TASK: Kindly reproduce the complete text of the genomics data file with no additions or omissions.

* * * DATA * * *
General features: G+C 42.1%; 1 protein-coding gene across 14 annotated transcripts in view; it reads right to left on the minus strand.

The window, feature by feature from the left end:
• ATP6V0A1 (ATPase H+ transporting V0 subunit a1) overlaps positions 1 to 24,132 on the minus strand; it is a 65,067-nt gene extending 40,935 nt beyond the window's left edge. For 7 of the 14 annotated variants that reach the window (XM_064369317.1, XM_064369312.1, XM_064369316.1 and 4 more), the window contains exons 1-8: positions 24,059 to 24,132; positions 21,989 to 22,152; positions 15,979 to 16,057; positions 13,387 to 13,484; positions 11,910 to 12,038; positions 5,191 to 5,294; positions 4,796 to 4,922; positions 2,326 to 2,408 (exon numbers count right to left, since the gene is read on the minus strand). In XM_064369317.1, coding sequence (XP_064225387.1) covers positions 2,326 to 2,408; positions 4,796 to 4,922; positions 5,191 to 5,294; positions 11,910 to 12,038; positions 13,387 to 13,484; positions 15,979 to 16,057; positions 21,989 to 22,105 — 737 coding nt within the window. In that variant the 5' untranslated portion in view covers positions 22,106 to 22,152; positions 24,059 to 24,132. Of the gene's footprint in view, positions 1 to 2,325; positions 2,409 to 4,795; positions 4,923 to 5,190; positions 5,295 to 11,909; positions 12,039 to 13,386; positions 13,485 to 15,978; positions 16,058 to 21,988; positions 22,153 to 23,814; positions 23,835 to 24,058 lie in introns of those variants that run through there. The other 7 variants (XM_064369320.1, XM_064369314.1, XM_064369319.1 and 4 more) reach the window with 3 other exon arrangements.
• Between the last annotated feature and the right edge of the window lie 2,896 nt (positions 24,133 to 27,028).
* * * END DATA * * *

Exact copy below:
General features: G+C 42.1%; 1 protein-coding gene across 14 annotated transcripts in view; it reads right to left on the minus strand.

The window, feature by feature from the left end:
• ATP6V0A1 (ATPase H+ transporting V0 subunit a1) overlaps positions 1 to 24,132 on the minus strand; it is a 65,067-nt gene extending 40,935 nt beyond the window's left edge. For 7 of the 14 annotated variants that reach the window (XM_064369317.1, XM_064369312.1, XM_064369316.1 and 4 more), the window contains exons 1-8: positions 24,059 to 24,132; positions 21,989 to 22,152; positions 15,979 to 16,057; positions 13,387 to 13,484; positions 11,910 to 12,038; positions 5,191 to 5,294; positions 4,796 to 4,922; positions 2,326 to 2,408 (exon numbers count right to left, since the gene is read on the minus strand). In XM_064369317.1, coding sequence (XP_064225387.1) covers positions 2,326 to 2,408; positions 4,796 to 4,922; positions 5,191 to 5,294; positions 11,910 to 12,038; positions 13,387 to 13,484; positions 15,979 to 16,057; positions 21,989 to 22,105 — 737 coding nt within the window. In that variant the 5' untranslated portion in view covers positions 22,106 to 22,152; positions 24,059 to 24,132. Of the gene's footprint in view, positions 1 to 2,325; positions 2,409 to 4,795; positions 4,923 to 5,190; positions 5,295 to 11,909; positions 12,039 to 13,386; positions 13,485 to 15,978; positions 16,058 to 21,988; positions 22,153 to 23,814; positions 23,835 to 24,058 lie in introns of those variants that run through there. The other 7 variants (XM_064369320.1, XM_064369314.1, XM_064369319.1 and 4 more) reach the window with 3 other exon arrangements.
• Between the last annotated feature and the right edge of the window lie 2,896 nt (positions 24,133 to 27,028).